The Unreasonable Effectiveness of Fistfights in Science Fiction

April 10, 2014

This* is something that has bothered me for a long time. In fact, I can remember the exact moment it started bothering me. I was watching Star Trek III, which I think holds up pretty well for an odd-numbered Star Trek film. I’d seen it three or four times before, first in the theaters, then a couple times on television. It was on TV again, and I was watching when my father walked through the room. He stopped in front of the screen and asked, “Why the heck does this movie end with a fistfight?” Now, that’s not just any fistfight; it’s a knuckle-bloodier between legendary science fiction over-actors William Shatner and Christopher Lloyd. However, it unfortunately is still a fistfight that determines the fates of everyone that’s still alive in the Mutara sector, even while the Genesis planet’s unstable proto-matter decays around the combatants.

Fistfights as a major form of dispute resolution went out a long time ago. Their usefulness is basically limited to children and others without access to effective weapons—and in particular, firearms. Whitey Bulger, during his rise to preeminence in Boston’s Irish mob, got in to a bar fight with his rival Tommy King in 1975. It’s unknown what business the two toughs were arguing over, but what’s important was that the fight did not actually settle anything. Things were settled between Bulger and King later, when Whitey sent a hit man to put a slug in King’s head.

As I see it, hand-to-hand combat—and especially unarmed hand-to-hand combat—should be even more obsolete in most science fiction settings than it is today. As weapons technology gets more advanced, fists are going to get less and less useful. Gilgamesh could plausibly take on the toughest enemies the gods had to offer with nothing but his arms. However, with Wolverine it doesn’t make so much sense. What good would his healing factor really be against enemies who could barrage his head with constant machine gun fire?

Sometimes, using fistfights can be a stylistic choice, and this may be good or bad. However, there are lots of examples, in virtually all media, where I think it doesn’t work. Even in The Prisoner, there seem to be distractingly many fistfights. Number Six’s use of his fists is highly symbolic: he refuses to fight with more deadly implements; he prefers to rely on his human attributes, rather than technology; and his fisticuffs are always ultimately futile, since he cannot compete directly with the advanced powers arrayed against him. However, even so, I think Number Six spends way too much time, especially early in the series, punching people.

In film and television, there seems to be a desire to base action sequences on human bodies (and other things) in fluid motion. For whatever reason, this has never really worked for me. I admit that there can be something thrilling about seeing stuff flying every which way, but I have always enjoyed action scenes that just feature one guy picking off his enemies with a skillfully aimed gun. There’s an old expression: “A Smith and Wesson beats four aces,” and when the bad guys with blasters are persistently inferior to heroes with bare knuckles (or melee weapons, at most), I can only tolerate it for so long.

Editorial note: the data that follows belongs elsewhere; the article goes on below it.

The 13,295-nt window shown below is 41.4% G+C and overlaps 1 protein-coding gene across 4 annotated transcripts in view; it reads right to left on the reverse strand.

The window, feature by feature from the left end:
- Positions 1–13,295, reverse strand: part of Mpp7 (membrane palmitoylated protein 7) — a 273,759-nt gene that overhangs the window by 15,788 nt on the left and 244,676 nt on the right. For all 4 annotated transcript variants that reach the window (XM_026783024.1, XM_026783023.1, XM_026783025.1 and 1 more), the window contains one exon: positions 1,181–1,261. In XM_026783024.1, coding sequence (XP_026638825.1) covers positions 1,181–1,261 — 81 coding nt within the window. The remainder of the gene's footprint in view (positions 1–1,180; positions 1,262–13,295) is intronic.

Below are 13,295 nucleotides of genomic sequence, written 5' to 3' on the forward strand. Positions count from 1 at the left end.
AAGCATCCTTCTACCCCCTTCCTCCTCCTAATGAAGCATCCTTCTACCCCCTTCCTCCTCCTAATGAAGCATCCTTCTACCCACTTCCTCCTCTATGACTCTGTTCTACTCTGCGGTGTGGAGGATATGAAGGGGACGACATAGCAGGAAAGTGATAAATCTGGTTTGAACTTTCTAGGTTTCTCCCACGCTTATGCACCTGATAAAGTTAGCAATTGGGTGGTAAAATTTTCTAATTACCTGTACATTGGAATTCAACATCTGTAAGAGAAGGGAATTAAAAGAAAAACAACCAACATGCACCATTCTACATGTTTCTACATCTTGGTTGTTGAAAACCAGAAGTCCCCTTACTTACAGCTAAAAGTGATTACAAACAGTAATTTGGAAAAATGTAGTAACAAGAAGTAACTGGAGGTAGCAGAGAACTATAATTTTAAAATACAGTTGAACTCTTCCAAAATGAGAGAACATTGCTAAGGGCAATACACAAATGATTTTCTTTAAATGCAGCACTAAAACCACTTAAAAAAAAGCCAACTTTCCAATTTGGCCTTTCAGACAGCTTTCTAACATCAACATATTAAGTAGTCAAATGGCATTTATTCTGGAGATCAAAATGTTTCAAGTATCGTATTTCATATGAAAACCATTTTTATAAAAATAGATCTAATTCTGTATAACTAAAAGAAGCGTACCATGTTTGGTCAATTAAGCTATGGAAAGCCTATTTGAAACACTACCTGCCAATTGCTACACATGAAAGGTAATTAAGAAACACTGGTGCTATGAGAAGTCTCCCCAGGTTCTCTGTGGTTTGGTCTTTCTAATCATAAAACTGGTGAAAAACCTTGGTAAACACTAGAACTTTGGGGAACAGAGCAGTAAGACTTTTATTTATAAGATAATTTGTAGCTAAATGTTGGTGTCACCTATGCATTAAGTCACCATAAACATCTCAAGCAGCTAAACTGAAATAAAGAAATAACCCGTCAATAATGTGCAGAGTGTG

I guess I like me protagonists to be badass, but not too badass. Maybe Vance’s Planet of Adventure hero Adam Reith is my ideal science fiction tough guy. He can kill you with his bare hands, but he’d rather ambush you with a laser rifle. Superman also works to a certain extent, because he’s so invulnerable that he can just shrug off blaster fire and pummel the bag guys with his fists even if it makes poor tactical sense. Unarmed combat is something familiar to everyone; everybody knows what it means to slug somebody in the face. Not everyone today is as familiar with guns, and nobody is familiar with pulsed x-ray lasers. Using high technology in a fight is not as visceral, nor as near to reality, as throwing punches, so the punches end up getting overused. Fistfights have a place in science fiction, but it seems to me that are way too many of them.

* With apologies to Eugene Wigner.


11 Responses to “The Unreasonable Effectiveness of Fistfights in Science Fiction”

  1. CaveBear Says:

    The ‘four aces’ comment is frankly juvenal. How is it any different than a drill sergeant justifying the fact that troops are not being trained to communicate with civilians who speak another language by saying ‘EVERYONE speaks .556!’ (.556 is the diameter of a standard NATO round, WHICH, I’ll note is inferior in pretty much every respect imaginable to Warsaw Pact 7.62 rounds, so it was a stupid comment on several levels. Here’s another example–two acquaintances of mine were speaking enthusiastically about Gong Fu (which they were both excellent at) while we were all standing around bored. They exchanged words with a third party, god the hint he didn’t care for it, and retreated twenty feet, whereupon the last party announced to the rest of us that his M-16 was much more effective than any of their moves. We were filled with respect, and it certainly did not occur to any of us that his M-16 spent approximately 99.5% of its time being locked up in a securely walled armory, and the rest of the time, when he had it out, he usually had no ammunition available. Plus, it was an assault rifle and not particularly useful in close combat. But I’m going to stop talking now.